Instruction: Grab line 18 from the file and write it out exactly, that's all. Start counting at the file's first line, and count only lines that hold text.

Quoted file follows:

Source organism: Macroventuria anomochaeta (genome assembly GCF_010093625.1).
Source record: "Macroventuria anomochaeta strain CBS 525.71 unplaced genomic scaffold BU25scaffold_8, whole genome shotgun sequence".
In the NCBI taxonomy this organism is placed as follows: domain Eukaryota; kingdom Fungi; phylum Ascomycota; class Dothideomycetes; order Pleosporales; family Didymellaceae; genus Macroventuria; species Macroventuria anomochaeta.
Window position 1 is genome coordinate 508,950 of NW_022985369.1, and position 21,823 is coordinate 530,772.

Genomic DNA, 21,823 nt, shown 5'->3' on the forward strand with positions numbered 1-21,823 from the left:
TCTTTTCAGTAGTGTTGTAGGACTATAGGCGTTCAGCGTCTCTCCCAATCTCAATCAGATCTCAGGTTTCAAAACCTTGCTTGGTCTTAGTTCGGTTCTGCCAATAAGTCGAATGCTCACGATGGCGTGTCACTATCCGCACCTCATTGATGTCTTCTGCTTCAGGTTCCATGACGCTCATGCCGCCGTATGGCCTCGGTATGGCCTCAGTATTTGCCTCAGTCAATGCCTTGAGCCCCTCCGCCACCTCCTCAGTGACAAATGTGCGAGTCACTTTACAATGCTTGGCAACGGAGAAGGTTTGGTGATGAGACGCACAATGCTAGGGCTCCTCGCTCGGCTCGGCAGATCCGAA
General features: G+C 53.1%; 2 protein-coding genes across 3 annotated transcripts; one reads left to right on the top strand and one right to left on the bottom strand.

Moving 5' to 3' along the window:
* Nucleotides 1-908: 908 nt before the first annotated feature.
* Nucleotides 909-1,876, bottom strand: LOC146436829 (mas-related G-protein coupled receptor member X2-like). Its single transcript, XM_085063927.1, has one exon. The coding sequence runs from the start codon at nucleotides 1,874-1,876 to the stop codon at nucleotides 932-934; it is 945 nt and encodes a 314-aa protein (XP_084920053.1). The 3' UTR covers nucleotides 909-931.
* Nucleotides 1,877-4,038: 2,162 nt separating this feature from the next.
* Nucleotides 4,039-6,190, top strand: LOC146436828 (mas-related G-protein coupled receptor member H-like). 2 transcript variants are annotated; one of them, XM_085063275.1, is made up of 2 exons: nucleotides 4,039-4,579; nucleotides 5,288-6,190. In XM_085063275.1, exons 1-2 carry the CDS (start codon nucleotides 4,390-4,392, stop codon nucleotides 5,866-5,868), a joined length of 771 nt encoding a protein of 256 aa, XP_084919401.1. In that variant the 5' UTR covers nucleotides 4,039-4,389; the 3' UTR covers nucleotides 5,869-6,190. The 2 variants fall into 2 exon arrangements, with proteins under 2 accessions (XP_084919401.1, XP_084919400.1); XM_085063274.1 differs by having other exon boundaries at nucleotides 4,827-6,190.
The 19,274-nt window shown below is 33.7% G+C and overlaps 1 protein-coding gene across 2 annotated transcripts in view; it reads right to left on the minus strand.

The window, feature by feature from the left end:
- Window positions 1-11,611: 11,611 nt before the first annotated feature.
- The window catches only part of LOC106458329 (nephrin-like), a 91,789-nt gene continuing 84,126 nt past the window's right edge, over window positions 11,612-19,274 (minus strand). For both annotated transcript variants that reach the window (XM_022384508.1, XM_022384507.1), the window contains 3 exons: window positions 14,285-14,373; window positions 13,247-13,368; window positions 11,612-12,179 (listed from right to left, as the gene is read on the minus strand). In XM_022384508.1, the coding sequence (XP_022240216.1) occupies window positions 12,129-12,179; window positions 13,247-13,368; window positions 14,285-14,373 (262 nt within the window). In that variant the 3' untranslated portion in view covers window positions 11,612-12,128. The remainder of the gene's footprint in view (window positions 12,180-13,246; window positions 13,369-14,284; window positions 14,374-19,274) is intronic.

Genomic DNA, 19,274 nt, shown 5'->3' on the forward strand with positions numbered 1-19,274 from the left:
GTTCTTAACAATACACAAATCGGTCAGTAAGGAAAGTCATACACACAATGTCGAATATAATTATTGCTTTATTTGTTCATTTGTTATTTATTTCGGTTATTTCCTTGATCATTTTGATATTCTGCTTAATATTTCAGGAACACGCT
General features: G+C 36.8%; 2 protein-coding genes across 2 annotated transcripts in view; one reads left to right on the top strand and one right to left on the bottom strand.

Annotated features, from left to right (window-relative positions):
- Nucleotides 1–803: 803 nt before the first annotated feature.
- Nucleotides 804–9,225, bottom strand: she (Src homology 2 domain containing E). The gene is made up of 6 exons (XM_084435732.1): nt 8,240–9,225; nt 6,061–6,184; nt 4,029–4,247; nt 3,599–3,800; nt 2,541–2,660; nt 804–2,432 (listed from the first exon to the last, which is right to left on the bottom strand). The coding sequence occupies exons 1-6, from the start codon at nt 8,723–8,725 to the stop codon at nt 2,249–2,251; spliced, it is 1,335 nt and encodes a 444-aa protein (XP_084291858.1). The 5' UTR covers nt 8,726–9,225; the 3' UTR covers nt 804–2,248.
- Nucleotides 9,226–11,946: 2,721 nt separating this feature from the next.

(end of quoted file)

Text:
GTTCTTAACAATACACAAATCGGTCAGTAAGGAAAGTCATACACACAATGTCGAATATAATTATTGCTTTATTTGTTCATTTGTTATTTATTTCGGTTATTTCCTTGATCATTTTGATATTCTGCTTAATATTTCAGGAACACGCT